Another year of poor IT security scores for government agencies has prompted the House Government Reform Committee to launch the CISO Exchange.
Striving for what it calls a “cross-pollination” of IT security ideas between government and corporate CISOs, the congressional committee is hoping, among other things, that the group will greatly improve the government’s Federal Information Security Management Act (FISMA) report card.
“The objective is not to use the report card to beat CISOs with, but rather to calibrate performance, and there are a lot of stakeholders in this,” said Steve O’Keefe, one Reform Committee spokesperson. The overall score on IT security for 24 government agencies rose 2.5 points over last year, but equated to only a D+.
“The 2004 FISMA grades indicate that agencies have made significant improvements, but significant challenges remain,” said Tom Davis (R-VA), Government Reform Committee chairman.
In an effort to address these challenges, the CISO Exchange was formed, to be comprised of federal agency and corporate CISOs who will share information on anything from education and best practices to operations and standards. The group will assemble quarterly, and should have its first meeting in May at the latest, said O’Keefe.
He added that private sector members will be announced in the next two weeks, and will consist of specific corporate members rather than a series of professional associations. On the government side, Vance Hitch, CIO for the Department of Justice and lead executive on the CIO Council for Security and Privacy, will be asking all CIO Council members to encourage their security officers to attend the quarterly meetings.
“As many people know, the private sector is years ahead of the federal government in terms [of using] IT security technology,” said Drew Crockett, another Committee spokesperson.
The Exchange will help share the knowledge that comes from this.
Alan Paller, director of research at The SANS Institute, said the key value of the annual FISMA report card is to learn which security practices are actually working for agencies that improved their grades.
“Three of the organizations did much better and a bunch of others did worse. That begs the question ‘Why?’. I think the most effective use of these forums is to find promising practices,” said Paller.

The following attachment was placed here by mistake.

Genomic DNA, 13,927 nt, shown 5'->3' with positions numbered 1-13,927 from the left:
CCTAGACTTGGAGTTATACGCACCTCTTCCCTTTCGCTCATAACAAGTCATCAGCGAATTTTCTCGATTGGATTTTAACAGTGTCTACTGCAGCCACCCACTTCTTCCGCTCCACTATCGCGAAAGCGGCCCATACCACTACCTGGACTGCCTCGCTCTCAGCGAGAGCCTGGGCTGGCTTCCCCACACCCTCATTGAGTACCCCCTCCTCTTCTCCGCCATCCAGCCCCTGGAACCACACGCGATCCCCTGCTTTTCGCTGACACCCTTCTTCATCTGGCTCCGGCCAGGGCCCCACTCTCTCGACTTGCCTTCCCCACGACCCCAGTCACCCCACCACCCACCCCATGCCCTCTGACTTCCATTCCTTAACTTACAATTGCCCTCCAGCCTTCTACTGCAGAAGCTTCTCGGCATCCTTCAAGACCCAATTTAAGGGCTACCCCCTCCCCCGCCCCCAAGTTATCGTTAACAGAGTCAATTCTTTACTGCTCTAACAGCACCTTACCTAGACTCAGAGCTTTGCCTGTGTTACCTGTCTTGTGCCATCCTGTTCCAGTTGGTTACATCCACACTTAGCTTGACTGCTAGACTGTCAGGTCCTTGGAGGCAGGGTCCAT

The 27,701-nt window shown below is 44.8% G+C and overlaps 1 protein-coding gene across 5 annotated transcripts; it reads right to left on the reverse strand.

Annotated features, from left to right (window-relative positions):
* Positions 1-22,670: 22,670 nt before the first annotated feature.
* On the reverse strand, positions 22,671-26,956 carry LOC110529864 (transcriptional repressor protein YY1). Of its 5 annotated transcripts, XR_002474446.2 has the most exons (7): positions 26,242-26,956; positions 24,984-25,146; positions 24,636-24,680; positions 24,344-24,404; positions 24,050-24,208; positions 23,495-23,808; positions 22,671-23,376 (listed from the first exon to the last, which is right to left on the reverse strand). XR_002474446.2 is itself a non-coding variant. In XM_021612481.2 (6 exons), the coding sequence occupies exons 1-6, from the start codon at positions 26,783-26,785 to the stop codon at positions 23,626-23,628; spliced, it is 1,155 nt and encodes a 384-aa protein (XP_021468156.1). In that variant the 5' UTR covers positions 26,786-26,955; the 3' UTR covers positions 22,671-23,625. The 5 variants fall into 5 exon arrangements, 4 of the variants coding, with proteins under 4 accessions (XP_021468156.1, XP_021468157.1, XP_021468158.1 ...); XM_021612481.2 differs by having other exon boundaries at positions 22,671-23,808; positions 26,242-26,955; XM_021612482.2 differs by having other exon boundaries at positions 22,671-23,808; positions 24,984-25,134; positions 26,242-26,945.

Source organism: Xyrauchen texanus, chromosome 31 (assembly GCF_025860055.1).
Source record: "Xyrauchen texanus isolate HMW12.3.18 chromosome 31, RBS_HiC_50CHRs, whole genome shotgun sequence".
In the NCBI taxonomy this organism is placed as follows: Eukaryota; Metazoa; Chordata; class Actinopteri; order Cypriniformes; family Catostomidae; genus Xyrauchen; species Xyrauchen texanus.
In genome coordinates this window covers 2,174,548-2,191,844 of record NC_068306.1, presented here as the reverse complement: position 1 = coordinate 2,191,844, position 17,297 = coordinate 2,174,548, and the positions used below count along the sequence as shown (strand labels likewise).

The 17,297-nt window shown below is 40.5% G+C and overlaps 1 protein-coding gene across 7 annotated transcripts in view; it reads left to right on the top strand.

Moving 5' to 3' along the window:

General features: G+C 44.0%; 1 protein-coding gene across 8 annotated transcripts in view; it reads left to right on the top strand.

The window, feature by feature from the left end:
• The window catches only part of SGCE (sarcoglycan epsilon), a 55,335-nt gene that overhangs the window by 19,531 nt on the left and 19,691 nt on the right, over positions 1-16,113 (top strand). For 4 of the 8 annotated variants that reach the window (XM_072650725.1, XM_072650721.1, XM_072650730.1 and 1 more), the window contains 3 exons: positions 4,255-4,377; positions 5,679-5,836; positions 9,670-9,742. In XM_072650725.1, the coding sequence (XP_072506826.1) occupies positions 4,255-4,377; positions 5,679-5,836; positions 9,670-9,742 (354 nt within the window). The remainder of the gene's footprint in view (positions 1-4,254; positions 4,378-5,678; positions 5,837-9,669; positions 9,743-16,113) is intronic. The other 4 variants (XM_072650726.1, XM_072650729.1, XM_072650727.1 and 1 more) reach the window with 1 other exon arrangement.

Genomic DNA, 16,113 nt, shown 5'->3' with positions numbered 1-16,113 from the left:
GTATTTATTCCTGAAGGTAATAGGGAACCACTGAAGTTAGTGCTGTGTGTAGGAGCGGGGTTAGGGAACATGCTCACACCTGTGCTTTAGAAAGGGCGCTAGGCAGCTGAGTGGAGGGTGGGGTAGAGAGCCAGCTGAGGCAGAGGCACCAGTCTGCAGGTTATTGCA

He points to the work of CISOs Dennis Heretick at the DoJ, Lisa Schlosser at the DoT – now CIO at Housing and Urban Development – and George Bonina at the EPA, noting that all “radically increased their FISMA scores by… meeting and collaborating all year, and their models are excellent.”
The DoT cut the cost of certification and accreditation by 80 percent. This item often sees the biggest outlay, and is typically the greatest challenge for agencies, said Paller. The DoT’s grade rose from a D+ to an A- in 2004.
The DoJ focused on what it would take to meet requirements, which allowed it to move from an F in 2003 to a B- in 2004. Among its initiatives, the DoJ codified the tasks needed to meet NIST standards, developed metrics to measure progress, and shared enterprise assets so that each element could do its job more cost-effectively. Automating processes also helped tremendously, added Paller.
Finally, the EPA automated the FISMA reporting process in a cost-effective manner. Improving processes helped the EPA to jump from a C in 2003 to a B in 2004.
But to really improve security, stronger enforcement mechanisms are needed, said Doug Landoll, president of Texas-based consultant Veridyn. This holds doubly true for those agencies whose grades dropped, such as the Department of Commerce which went from a C- to an F, or for those that saw consistently poor performance, such as the Department of Homeland Security or the Department of Health and Human Services (in charge of HIPAA compliance). They took an F from 2003 to 2004.
“How can you be a federal agency and get two Fs in a row?” he said. “You’d think there’d be some improvement. These are federal agencies. Agency heads need to be held accountable for failing for multiple years in a row.”
In addition to better enforcement, he said that a greater budget, better education for security professionals, and any needed operational changes in security organizations will go a long way.
While he believes the CISO Exchange may help, standards and best practices are already there for the taking, and FISMA requirements and NIST guidelines are pretty clear.
“Unless you get the budget and time to do this, more information isn’t going to solve [the problem],” he explained. “The highest ranking security officer within each agency needs to have the authority and budget to correct the problem. As long as their budget and authority is carved out of IT, this will continue to be a report card that gives the public nightmares.”